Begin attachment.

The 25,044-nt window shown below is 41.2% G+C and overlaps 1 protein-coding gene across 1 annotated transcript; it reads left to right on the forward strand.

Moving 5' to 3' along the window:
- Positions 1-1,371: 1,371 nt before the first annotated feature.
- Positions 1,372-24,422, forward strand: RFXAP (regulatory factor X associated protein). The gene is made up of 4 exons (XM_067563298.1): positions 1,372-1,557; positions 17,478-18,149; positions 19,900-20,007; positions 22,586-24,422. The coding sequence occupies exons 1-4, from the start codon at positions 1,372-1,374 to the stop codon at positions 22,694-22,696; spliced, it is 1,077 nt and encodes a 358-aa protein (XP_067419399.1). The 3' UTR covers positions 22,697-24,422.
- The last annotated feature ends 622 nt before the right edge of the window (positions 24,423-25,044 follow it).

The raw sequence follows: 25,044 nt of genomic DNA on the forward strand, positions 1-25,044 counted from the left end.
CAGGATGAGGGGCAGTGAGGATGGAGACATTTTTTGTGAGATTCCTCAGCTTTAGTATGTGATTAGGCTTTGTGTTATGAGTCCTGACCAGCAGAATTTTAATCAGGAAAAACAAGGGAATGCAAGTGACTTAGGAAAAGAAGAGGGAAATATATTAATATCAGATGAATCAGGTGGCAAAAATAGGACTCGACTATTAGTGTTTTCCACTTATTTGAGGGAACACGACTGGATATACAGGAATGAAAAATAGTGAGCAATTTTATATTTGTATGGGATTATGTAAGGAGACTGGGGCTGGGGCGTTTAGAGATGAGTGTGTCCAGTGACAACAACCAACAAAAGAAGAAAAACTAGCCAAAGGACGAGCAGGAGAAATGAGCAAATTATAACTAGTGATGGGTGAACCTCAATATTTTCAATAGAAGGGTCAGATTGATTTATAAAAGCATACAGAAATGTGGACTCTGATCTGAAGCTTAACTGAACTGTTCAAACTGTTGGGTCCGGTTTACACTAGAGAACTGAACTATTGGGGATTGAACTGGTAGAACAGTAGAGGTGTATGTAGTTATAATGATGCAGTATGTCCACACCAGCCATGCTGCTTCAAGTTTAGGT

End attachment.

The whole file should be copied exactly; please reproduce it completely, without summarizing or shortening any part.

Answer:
The 25,044-nt window shown below is 41.2% G+C and overlaps 1 protein-coding gene across 1 annotated transcript; it reads left to right on the forward strand.

Moving 5' to 3' along the window:
- Positions 1-1,371: 1,371 nt before the first annotated feature.
- Positions 1,372-24,422, forward strand: RFXAP (regulatory factor X associated protein). The gene is made up of 4 exons (XM_067563298.1): positions 1,372-1,557; positions 17,478-18,149; positions 19,900-20,007; positions 22,586-24,422. The coding sequence occupies exons 1-4, from the start codon at positions 1,372-1,374 to the stop codon at positions 22,694-22,696; spliced, it is 1,077 nt and encodes a 358-aa protein (XP_067419399.1). The 3' UTR covers positions 22,697-24,422.
- The last annotated feature ends 622 nt before the right edge of the window (positions 24,423-25,044 follow it).

The raw sequence follows: 25,044 nt of genomic DNA on the forward strand, positions 1-25,044 counted from the left end.
CAGGATGAGGGGCAGTGAGGATGGAGACATTTTTTGTGAGATTCCTCAGCTTTAGTATGTGATTAGGCTTTGTGTTATGAGTCCTGACCAGCAGAATTTTAATCAGGAAAAACAAGGGAATGCAAGTGACTTAGGAAAAGAAGAGGGAAATATATTAATATCAGATGAATCAGGTGGCAAAAATAGGACTCGACTATTAGTGTTTTCCACTTATTTGAGGGAACACGACTGGATATACAGGAATGAAAAATAGTGAGCAATTTTATATTTGTATGGGATTATGTAAGGAGACTGGGGCTGGGGCGTTTAGAGATGAGTGTGTCCAGTGACAACAACCAACAAAAGAAGAAAAACTAGCCAAAGGACGAGCAGGAGAAATGAGCAAATTATAACTAGTGATGGGTGAACCTCAATATTTTCAATAGAAGGGTCAGATTGATTTATAAAAGCATACAGAAATGTGGACTCTGATCTGAAGCTTAACTGAACTGTTCAAACTGTTGGGTCCGGTTTACACTAGAGAACTGAACTATTGGGGATTGAACTGGTAGAACAGTAGAGGTGTATGTAGTTATAATGATGCAGTATGTCCACACCAGCCATGCTGCTTCAAGTTTAGGT